Once upon a time, I started a job as a technical lead for a web development group.

In my group, there was a long-standing tradition where the junior members got stuck on maintenance and the senior devs got to do the cool, new stuff. I didn't like that so I put myself on maintenance to start. (If you want to see where a system sucks, support it).

That's where I was introduced to The System.

Now, I never actually met The Architect of The System. I have heard plenty of stories, though. Apparently, this person was very proud of the fact that they used every GoF pattern in The System... and he used every pattern incorrectly.

The demise of The Architect started around the time that his beautiful new application, that was to be a pattern for all future development, went to production. This asp.net app could support a total of one concurrent user per server. As soon as a second user hit the same server, IIS bombed. You have to be a pretty special developer to do that.

Of course, the business sponsor was less than thrilled.

So, the rest of the team scrambled and monkey-patched around the worst parts of The System. They put in error handling and logging; they ripped out the parts they could; they busted through layers of abstraction where they needed to (bypassing seven abstracted calls to load a list of states in favor of a data reader directly against the database, for instance).

The Architect hated that the team put in error logging. A system as beautiful as his shouldn't have errors, so he removed all of their code and suppressed any throws. He was told that he wasn't allowed to touch the code any more.

So, The Architect compromised another developer's version control account and started committing code as that developer. This hastened the departure of The Architect.

The System eventually "stabilized" and went to production. It had been in production for about a year when I started.

All told, The System, a very simple "display data, get input, save input to database and notify these backend systems" application, weighed in at 98,000 lines of code. Spread across 20 assemblies. No unit tests.

It accounted for 25% of our code base and was as big, or bigger than, the websites that used it. We did monthly production releases and, every month, it accounted for 50% of our QA defects (The System had rather unpredictable behavior plus we found discrepencies between the business requirements and QA regression test scripts... a bad combination).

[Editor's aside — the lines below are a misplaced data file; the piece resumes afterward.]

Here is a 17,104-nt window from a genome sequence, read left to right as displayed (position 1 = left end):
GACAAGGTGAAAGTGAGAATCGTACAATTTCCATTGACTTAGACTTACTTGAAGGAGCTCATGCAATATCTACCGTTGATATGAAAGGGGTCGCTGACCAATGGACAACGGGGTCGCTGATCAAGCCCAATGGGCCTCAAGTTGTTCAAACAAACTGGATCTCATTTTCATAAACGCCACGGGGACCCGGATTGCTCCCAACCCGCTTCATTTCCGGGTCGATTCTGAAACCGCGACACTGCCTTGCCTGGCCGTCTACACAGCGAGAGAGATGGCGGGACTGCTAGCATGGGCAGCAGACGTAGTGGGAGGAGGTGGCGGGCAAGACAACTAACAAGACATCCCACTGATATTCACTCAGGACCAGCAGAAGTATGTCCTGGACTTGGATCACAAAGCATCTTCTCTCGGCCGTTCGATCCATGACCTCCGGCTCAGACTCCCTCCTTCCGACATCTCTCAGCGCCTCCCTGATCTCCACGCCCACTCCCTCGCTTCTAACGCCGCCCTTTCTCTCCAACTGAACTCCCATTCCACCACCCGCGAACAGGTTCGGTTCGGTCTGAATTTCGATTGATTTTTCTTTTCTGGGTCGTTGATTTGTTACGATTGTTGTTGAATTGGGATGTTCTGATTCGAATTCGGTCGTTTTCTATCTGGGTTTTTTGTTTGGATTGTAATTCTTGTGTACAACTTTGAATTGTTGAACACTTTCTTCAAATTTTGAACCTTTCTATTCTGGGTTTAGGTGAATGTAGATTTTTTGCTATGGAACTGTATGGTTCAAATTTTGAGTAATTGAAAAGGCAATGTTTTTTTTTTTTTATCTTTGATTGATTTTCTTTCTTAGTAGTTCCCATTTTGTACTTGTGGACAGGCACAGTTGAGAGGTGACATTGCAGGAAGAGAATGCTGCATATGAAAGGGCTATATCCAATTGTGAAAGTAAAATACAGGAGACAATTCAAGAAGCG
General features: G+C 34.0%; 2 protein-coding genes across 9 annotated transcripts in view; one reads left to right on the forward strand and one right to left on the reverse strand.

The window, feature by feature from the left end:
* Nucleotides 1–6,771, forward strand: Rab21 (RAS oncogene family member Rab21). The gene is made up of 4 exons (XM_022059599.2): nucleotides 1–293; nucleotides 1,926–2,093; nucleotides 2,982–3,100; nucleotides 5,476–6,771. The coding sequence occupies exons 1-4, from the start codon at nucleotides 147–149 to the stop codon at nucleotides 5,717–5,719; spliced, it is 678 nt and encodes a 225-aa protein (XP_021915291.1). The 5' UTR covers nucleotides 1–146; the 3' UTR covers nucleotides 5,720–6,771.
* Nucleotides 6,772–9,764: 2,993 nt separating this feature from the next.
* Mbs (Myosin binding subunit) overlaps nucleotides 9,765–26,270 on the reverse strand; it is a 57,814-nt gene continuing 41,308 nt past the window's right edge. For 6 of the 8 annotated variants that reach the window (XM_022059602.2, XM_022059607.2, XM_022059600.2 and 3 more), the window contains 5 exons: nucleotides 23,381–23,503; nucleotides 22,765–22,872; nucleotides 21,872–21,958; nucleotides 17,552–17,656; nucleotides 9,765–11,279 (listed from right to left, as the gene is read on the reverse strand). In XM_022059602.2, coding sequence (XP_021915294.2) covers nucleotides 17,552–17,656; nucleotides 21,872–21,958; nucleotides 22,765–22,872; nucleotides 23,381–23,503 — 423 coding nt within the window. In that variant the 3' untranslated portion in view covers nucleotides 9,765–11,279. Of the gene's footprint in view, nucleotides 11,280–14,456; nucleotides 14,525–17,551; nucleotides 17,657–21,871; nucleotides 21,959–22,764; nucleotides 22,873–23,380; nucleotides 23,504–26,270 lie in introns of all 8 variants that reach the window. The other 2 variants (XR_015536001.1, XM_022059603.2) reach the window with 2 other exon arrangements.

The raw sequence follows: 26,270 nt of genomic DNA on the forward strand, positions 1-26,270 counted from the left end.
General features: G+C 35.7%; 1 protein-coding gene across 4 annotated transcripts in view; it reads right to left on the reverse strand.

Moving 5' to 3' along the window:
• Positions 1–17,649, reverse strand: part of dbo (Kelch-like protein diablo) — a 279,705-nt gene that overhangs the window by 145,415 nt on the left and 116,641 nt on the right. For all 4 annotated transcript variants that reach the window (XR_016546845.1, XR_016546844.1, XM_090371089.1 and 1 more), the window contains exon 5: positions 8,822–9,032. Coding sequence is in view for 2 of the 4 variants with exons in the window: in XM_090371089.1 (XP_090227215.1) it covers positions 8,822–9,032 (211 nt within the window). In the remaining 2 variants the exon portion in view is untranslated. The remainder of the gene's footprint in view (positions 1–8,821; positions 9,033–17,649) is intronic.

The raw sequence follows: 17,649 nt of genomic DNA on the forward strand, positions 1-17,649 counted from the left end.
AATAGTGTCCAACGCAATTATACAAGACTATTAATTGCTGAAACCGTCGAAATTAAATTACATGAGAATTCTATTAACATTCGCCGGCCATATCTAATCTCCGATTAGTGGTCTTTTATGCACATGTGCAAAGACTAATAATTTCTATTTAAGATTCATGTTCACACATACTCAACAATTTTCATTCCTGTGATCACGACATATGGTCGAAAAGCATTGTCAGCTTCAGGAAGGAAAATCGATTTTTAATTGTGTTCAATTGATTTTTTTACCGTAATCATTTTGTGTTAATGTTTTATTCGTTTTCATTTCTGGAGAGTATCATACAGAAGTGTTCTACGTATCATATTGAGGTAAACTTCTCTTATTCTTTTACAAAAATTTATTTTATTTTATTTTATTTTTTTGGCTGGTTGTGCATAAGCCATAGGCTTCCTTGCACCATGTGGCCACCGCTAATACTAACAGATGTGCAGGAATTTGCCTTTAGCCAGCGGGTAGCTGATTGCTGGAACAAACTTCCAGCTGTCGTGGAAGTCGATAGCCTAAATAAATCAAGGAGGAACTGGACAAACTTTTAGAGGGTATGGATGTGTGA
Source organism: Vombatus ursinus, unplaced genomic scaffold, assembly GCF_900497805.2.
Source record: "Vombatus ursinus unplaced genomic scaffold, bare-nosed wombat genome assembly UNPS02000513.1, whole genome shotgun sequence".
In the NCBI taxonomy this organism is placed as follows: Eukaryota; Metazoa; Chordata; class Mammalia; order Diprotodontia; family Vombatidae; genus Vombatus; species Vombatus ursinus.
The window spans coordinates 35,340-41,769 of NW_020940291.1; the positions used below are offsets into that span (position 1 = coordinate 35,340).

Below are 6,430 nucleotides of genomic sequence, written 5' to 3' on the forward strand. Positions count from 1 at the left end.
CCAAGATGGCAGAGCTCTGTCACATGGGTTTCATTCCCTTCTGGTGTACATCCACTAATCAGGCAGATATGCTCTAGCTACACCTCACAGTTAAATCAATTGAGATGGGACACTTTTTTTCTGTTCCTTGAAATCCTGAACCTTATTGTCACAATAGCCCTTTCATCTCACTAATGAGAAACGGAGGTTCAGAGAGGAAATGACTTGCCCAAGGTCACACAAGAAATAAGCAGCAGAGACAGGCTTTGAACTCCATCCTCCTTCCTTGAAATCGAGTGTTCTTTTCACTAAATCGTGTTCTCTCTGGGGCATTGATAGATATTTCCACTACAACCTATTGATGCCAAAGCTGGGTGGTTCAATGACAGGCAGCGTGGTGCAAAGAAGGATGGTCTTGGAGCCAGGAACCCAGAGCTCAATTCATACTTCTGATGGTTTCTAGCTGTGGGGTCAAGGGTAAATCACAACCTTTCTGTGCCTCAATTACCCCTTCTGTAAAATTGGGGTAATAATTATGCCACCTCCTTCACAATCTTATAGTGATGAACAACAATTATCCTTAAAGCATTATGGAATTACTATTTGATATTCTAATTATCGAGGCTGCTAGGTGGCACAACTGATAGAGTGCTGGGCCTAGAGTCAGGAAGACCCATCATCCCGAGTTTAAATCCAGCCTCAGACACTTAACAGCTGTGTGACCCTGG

Of all the parts of The System, a few stand out so well that they've become my favorite bad code examples... Now, keep in mind, the code was entirely C#. A statically-typed language. A language that will throw errors when you try and access non-existant methods and properties. A language with a good IDE and tooling to help you write code.

The System scoffs at such namby-pamby approaches. That's not resilient to change! But this... this is:

public class Person
{
  public string FirstName { get; set; }
  //... 15 more properties

  public object GetValue(string valueName)
  {
    switch (valueName)
    {
      case "FNAME":
      case "FIRSTNAME":
        return FirstName;
      //... 15 more cases
    }
  }

  public void SetValue(string valueName, object value)
  {
    switch (valueName)
    {
      case "FNAME":
      case "FIRSTNAME":
        FirstName = value;
      //... 15 more cases
    }
  }
}

I do want to leave this on a high note. I worked to rewrite The System. I had some help along the way; these things are never solo jobs. QA people to test and help normalize business requirements against test cases, an outstanding developer who took over my work for the last push into production, a business owner willing to pay for the QA effort, and a smart boss who realized how much faster we could go every month if we weren't chasing down regression bugs.

All told, I reduced The System from 98,000 lines of code spread across 20 projects to 17,000 lines of code in three projects. And, that new line count included automated unit tests for everything behind the UI. The System stopped being a monthly QA nightmare.